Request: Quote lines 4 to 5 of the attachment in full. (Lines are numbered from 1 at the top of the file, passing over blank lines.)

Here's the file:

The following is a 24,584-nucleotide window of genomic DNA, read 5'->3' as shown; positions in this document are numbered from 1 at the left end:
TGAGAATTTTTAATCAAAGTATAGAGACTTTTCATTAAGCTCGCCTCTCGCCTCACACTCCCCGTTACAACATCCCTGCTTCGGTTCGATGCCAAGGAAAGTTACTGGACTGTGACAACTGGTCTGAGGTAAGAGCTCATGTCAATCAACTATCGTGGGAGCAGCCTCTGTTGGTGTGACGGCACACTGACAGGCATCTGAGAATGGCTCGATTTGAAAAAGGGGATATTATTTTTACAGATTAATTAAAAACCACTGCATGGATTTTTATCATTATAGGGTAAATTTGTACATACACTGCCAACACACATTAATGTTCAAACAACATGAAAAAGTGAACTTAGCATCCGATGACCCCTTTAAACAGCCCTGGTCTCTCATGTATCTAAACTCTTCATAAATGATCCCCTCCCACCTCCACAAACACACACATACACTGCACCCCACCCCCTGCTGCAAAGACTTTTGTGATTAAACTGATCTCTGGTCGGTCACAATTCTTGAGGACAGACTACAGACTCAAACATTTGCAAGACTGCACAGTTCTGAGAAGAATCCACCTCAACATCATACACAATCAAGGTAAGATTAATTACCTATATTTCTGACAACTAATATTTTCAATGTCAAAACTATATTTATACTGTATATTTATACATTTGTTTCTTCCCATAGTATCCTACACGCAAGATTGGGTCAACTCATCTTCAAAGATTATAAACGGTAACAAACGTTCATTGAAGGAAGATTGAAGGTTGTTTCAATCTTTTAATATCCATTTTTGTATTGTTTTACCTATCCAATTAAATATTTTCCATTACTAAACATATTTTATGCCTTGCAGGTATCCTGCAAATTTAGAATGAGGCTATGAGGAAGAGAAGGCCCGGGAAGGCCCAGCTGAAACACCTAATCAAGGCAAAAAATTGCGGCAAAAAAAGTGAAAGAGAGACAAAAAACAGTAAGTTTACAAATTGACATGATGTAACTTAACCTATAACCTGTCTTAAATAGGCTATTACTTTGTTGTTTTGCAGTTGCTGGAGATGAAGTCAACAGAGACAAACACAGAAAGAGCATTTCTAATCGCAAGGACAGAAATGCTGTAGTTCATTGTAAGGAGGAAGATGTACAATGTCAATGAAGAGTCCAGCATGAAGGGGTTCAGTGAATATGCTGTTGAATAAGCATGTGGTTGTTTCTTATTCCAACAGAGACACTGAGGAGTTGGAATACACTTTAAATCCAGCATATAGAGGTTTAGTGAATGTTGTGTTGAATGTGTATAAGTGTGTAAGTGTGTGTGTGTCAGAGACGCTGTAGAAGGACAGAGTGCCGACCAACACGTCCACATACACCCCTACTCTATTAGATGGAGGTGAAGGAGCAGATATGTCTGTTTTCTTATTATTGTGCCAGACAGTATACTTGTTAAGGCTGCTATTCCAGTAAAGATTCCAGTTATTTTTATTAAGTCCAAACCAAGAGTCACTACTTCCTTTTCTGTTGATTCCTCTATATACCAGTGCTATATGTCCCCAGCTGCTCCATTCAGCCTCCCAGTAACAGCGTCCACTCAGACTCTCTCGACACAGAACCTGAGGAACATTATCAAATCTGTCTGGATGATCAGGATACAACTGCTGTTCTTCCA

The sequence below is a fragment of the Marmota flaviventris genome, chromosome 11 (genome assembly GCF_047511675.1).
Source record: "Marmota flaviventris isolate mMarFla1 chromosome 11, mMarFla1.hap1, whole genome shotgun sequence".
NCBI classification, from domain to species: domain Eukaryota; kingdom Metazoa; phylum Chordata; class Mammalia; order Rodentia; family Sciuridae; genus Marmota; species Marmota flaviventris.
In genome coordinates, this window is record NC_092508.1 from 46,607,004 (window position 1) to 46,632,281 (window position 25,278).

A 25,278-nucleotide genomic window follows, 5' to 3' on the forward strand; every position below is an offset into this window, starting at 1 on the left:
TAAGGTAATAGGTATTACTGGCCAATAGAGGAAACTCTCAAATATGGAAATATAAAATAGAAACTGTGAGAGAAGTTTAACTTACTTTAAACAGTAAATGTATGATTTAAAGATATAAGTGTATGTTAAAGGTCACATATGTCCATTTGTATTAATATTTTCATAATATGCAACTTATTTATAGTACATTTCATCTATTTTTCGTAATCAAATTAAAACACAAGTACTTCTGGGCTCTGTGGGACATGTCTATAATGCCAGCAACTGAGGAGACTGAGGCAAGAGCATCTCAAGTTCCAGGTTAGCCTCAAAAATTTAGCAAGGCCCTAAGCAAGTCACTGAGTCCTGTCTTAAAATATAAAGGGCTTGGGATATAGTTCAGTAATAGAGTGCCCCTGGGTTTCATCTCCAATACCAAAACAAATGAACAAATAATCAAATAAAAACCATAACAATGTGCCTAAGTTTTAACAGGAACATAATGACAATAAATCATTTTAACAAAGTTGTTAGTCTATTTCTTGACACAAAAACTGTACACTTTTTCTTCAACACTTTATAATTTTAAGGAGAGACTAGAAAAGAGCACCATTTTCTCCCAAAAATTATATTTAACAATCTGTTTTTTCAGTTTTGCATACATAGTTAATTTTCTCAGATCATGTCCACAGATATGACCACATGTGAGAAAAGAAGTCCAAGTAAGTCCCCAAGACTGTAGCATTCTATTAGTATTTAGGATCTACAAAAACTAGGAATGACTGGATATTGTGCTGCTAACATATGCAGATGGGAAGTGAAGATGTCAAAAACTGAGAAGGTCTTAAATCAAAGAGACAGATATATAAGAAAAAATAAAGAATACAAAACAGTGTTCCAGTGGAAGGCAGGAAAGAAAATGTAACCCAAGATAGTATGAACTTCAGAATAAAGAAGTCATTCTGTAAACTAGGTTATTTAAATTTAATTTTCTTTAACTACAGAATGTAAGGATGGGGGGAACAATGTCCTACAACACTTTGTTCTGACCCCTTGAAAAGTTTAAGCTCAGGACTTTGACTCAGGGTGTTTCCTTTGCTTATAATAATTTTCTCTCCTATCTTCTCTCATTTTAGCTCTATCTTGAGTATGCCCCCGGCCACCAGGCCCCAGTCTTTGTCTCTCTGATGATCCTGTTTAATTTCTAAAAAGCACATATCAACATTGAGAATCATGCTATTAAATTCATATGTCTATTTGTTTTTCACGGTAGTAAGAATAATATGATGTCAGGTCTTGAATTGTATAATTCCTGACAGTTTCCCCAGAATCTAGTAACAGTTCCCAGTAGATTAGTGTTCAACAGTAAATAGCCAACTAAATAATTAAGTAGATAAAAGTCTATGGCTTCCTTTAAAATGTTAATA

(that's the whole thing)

Source record: "Marmota flaviventris isolate mMarFla1 chromosome 11, mMarFla1.hap1, whole genome shotgun sequence".
NCBI classification, from domain to species: domain Eukaryota; kingdom Metazoa; phylum Chordata; class Mammalia; order Rodentia; family Sciuridae; genus Marmota; species Marmota flaviventris.